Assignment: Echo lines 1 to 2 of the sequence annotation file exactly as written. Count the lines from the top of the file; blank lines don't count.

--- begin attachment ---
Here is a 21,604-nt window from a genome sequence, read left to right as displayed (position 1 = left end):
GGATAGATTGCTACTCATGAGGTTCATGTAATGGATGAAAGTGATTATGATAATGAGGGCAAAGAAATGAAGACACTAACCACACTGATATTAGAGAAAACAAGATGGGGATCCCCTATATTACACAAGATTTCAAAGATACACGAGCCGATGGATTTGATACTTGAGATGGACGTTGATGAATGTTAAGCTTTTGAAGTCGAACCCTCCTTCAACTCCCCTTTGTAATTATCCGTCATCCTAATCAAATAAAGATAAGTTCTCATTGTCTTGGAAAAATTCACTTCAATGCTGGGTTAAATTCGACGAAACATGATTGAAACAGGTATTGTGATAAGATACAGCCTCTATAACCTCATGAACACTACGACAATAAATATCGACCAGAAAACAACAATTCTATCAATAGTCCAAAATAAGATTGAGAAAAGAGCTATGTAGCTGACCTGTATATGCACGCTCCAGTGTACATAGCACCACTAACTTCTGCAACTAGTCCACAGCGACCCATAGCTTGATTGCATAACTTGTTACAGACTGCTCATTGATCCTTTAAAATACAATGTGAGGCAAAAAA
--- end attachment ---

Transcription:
Here is a 21,604-nt window from a genome sequence, read left to right as displayed (position 1 = left end):
GGATAGATTGCTACTCATGAGGTTCATGTAATGGATGAAAGTGATTATGATAATGAGGGCAAAGAAATGAAGACACTAACCACACTGATATTAGAGAAAACAAGATGGGGATCCCCTATATTACACAAGATTTCAAAGATACACGAGCCGATGGATTTGATACTTGAGATGGACGTTGATGAATGTTAAGCTTTTGAAGTCGAACCCTCCTTCAACTCCCCTTTGTAATTATCCGTCATCCTAATCAAATAAAGATAAGTTCTCATTGTCTTGGAAAAATTCACTTCAATGCTGGGTTAAATTCGACGAAACATGATTGAAACAGGTATTGTGATAAGATACAGCCTCTATAACCTCATGAACACTACGACAATAAATATCGACCAGAAAACAACAATTCTATCAATAGTCCAAAATAAGATTGAGAAAAGAGCTATGTAGCTGACCTGTATATGCACGCTCCAGTGTACATAGCACCACTAACTTCTGCAACTAGTCCACAGCGACCCATAGCTTGATTGCATAACTTGTTACAGACTGCTCATTGATCCTTTAAAATACAATGTGAGGCAAAAAA